Navy continues to struggle in recruiting as other services near goal

by Vern Evans

The Navy acquired less than 70 percent of its recruiting goals for the first half of fiscal year 2024 — lagging behind the other services who met at least 90 percent of their recruiting targets during the same period.

The Defense Department reported that the Navy recruited a total of 9,883 new sailors in the first half of fiscal 2024, roughly 66.5 percent of the service’s recruitment target for that time period.

Meanwhile, the other services either met targets or ended up much closer to their goals than the Navy for the first half of the fiscal year.

The Army reached more than 94 percent of its recruitment target, while the Air Force, Marine Corps and Space Force all either met or exceeded their recruitment targets during that period of time.

The Navy missed its recruiting targets for the first time ever in fiscal year 2023, but it is performing better than it did last year, even though it is projected to miss its accessions goal of 40,600 new sailors by roughly 6,700 this fiscal year, according to the Chief of Naval Personnel Vice Adm. Rick Cheeseman.

“We continue to face challenges in the current and forecasted economic environment and tough labor market, resulting in projected recruiting shortfalls in the coming years,” Cheeseman said in a statement.

“The Navy continues to explore and evaluate new methods for attracting qualified, motivated and capable applicants,” he said. “The Navy is projecting a mitigated miss of approximately 6,700 but continues to build pathways for all qualified individuals who want to serve throughout a myriad of recruiting initiatives.”

To bolster its recruiting numbers, Chief of Naval Operations Adm. Lisa Franchetti told the Senate Armed Services Committee in September that the Navy must hold a “conversation with America” about what the sea service can offer.

This would allow those who don’t live near Navy installations or coastal regions, or don’t know any sailors, to become interested in joining, she said.

Franchetti also made clear last week that the recruiting challenges are having a direct impact on the Navy’s maritime mission. She told Congress that the Navy is about 18,000 short of the number of sailors needed for operations at sea, and about 4,000 short for shore-based jobs.

Master Chief Petty Officer of the Navy James Honea also has said that recruiting for the Navy is harder.

“I think the Navy, of all the military services, is probably the most difficult to explain to the person that’s never been part of the Navy,” Honea told Navy Times in an exclusive interview in September. “It’s hard to understand what the Navy is doing on the other side of the horizon.”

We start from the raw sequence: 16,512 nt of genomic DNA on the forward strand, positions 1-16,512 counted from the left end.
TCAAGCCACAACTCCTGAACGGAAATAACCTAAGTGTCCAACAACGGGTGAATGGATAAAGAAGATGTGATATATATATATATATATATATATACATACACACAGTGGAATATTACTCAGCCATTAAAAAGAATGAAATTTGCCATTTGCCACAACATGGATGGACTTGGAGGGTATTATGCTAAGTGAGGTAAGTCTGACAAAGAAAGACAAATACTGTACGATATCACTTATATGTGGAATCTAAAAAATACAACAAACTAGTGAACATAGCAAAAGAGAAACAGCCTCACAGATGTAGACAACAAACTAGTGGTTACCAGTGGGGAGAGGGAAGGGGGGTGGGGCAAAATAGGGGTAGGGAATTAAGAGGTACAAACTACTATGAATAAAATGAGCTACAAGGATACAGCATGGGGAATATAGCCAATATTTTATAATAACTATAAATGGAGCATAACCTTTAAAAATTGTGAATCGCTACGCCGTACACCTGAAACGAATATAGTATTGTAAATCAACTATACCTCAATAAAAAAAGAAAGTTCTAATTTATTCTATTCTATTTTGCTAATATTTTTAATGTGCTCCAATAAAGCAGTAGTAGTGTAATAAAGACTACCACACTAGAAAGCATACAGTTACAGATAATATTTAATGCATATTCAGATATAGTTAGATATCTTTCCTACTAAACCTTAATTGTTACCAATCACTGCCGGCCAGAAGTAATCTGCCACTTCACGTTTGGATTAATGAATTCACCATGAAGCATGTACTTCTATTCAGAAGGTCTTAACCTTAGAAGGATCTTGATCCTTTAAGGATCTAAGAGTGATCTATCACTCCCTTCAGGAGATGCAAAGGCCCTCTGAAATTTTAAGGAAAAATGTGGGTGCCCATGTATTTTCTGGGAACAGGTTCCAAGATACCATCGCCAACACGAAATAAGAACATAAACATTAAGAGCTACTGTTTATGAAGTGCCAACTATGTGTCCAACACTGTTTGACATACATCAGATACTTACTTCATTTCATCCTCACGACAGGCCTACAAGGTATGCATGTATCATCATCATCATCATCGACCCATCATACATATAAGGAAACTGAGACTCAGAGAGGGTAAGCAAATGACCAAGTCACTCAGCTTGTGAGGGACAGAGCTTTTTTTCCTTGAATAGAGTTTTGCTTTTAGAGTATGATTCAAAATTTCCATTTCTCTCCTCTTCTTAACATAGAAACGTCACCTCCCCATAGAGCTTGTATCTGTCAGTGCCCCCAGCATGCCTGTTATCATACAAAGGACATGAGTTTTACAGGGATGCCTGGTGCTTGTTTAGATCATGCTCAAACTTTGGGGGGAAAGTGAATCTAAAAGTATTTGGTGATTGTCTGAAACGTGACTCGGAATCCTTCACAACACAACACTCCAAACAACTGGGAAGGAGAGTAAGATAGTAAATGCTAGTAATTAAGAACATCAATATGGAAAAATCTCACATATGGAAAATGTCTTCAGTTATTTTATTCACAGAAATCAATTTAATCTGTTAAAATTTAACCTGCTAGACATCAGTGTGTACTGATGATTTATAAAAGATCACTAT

As a young man, Honea said he considered joining another service, but a Navy recruiter intervened and prompted him to enlist in the sea service instead.

“I’d not even thought about talking with the Navy recruiter,” he said. “The Navy recruiter grabbed me, I’d been speaking with some of the other recruiters. He grabbed me up, took me into his office … and opened up his cruise books and just showed me a world of adventure and a world of opportunity that I had never imagined.”

To counter recruiting challenges, the Navy has ushered in a series of reforms in recent years. For example, the Navy announced in January that those without a high school diploma or General Educational Development credential could enlist — if they score a 50 or higher on the Armed Forces Qualification Test.

The Navy last permitted such applicants to enlist more than 20 years ago, and is the only service to permit those without a high school diploma to enlist. The service projects the change could bring in 2,000 more sailors annually.

The Navy also increased the maximum enlistment age from 39 to 41 in November 2022, and raised the maximum enlistment bonus to $50,000 in February 2022. Additionally, those entering the nuclear field could receive a $75,000 maximum enlistment as of last summer.

The Navy missed its recruitment numbers by more than 7,450 accessions last fiscal year. The service announced in October it recruited 30,236 new active duty sailors in fiscal year 2023, short of its 37,700 target for the year. The service also recruited 1,948 Reserve enlisted personnel, missing its 3,000 goal.

The Navy also missed its targets for officers last fiscal year, recruiting only 2,080 new active duty officers rather than the 2,532 target, and 1,167 Reserve officers rather than the 1,940 target.

The Associated Press contributed to this report.

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